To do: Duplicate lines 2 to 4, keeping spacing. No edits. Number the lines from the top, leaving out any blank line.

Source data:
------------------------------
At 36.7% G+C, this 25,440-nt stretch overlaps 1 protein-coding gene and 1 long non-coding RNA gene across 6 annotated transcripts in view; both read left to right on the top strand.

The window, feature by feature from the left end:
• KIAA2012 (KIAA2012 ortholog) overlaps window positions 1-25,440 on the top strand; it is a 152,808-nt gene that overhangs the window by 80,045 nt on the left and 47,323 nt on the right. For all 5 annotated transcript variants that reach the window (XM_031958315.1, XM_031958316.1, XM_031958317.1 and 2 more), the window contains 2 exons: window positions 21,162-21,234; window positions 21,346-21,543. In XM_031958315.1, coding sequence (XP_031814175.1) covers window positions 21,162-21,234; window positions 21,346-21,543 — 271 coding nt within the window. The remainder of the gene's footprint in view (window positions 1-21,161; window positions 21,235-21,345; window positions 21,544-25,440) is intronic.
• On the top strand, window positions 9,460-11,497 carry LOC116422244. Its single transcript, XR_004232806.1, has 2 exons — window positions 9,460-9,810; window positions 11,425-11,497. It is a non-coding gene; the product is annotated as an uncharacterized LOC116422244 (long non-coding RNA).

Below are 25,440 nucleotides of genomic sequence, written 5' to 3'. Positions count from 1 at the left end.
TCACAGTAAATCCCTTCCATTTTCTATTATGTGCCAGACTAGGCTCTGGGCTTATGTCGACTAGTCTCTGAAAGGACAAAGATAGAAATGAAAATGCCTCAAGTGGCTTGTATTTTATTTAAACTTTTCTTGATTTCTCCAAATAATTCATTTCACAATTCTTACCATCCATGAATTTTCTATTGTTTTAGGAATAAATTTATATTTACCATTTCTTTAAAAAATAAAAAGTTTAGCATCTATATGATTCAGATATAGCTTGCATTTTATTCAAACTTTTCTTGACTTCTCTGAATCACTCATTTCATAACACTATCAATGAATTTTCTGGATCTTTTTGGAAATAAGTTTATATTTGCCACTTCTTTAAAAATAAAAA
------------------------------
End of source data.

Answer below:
The window, feature by feature from the left end:
• KIAA2012 (KIAA2012 ortholog) overlaps window positions 1-25,440 on the top strand; it is a 152,808-nt gene that overhangs the window by 80,045 nt on the left and 47,323 nt on the right. For all 5 annotated transcript variants that reach the window (XM_031958315.1, XM_031958316.1, XM_031958317.1 and 2 more), the window contains 2 exons: window positions 21,162-21,234; window positions 21,346-21,543. In XM_031958315.1, coding sequence (XP_031814175.1) covers window positions 21,162-21,234; window positions 21,346-21,543 — 271 coding nt within the window. The remainder of the gene's footprint in view (window positions 1-21,161; window positions 21,235-21,345; window positions 21,544-25,440) is intronic.
• On the top strand, window positions 9,460-11,497 carry LOC116422244. Its single transcript, XR_004232806.1, has 2 exons — window positions 9,460-9,810; window positions 11,425-11,497. It is a non-coding gene; the product is annotated as an uncharacterized LOC116422244 (long non-coding RNA).